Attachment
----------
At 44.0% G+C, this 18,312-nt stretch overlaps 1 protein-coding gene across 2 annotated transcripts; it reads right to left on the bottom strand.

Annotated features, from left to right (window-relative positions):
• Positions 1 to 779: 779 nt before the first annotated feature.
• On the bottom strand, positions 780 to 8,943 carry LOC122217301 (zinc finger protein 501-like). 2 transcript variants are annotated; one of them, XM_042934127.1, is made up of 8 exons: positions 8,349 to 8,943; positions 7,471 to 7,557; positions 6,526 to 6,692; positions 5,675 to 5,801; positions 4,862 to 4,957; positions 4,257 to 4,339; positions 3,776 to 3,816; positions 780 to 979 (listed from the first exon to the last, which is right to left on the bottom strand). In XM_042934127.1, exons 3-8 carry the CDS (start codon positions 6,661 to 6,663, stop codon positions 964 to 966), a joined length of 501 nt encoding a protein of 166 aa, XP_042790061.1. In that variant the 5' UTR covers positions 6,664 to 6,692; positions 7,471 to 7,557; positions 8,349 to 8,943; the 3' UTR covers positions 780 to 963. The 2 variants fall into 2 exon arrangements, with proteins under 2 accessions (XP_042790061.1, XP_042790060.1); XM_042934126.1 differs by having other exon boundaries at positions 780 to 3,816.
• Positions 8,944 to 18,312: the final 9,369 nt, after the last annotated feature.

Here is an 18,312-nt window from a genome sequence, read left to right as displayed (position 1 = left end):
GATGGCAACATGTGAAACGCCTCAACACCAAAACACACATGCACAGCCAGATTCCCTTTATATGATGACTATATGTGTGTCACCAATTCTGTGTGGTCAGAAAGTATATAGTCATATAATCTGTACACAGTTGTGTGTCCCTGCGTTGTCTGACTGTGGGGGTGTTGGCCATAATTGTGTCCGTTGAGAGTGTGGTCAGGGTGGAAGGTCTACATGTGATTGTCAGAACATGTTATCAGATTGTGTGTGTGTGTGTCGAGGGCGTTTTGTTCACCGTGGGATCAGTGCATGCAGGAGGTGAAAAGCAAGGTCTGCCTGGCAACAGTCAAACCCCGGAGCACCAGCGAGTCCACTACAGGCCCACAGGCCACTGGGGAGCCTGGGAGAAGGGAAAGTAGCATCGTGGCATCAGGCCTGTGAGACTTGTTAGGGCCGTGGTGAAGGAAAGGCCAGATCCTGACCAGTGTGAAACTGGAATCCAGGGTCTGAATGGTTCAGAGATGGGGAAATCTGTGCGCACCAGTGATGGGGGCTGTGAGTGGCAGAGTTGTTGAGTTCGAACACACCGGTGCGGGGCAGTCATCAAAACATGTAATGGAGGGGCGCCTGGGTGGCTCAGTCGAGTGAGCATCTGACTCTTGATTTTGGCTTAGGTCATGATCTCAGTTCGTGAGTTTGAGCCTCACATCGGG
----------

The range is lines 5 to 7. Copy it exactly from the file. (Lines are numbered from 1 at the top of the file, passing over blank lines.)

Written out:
• Positions 8,944 to 18,312: the final 9,369 nt, after the last annotated feature.

Here is an 18,312-nt window from a genome sequence, read left to right as displayed (position 1 = left end):
GATGGCAACATGTGAAACGCCTCAACACCAAAACACACATGCACAGCCAGATTCCCTTTATATGATGACTATATGTGTGTCACCAATTCTGTGTGGTCAGAAAGTATATAGTCATATAATCTGTACACAGTTGTGTGTCCCTGCGTTGTCTGACTGTGGGGGTGTTGGCCATAATTGTGTCCGTTGAGAGTGTGGTCAGGGTGGAAGGTCTACATGTGATTGTCAGAACATGTTATCAGATTGTGTGTGTGTGTGTCGAGGGCGTTTTGTTCACCGTGGGATCAGTGCATGCAGGAGGTGAAAAGCAAGGTCTGCCTGGCAACAGTCAAACCCCGGAGCACCAGCGAGTCCACTACAGGCCCACAGGCCACTGGGGAGCCTGGGAGAAGGGAAAGTAGCATCGTGGCATCAGGCCTGTGAGACTTGTTAGGGCCGTGGTGAAGGAAAGGCCAGATCCTGACCAGTGTGAAACTGGAATCCAGGGTCTGAATGGTTCAGAGATGGGGAAATCTGTGCGCACCAGTGATGGGGGCTGTGAGTGGCAGAGTTGTTGAGTTCGAACACACCGGTGCGGGGCAGTCATCAAAACATGTAATGGAGGGGCGCCTGGGTGGCTCAGTCGAGTGAGCATCTGACTCTTGATTTTGGCTTAGGTCATGATCTCAGTTCGTGAGTTTGAGCCTCACATCGGG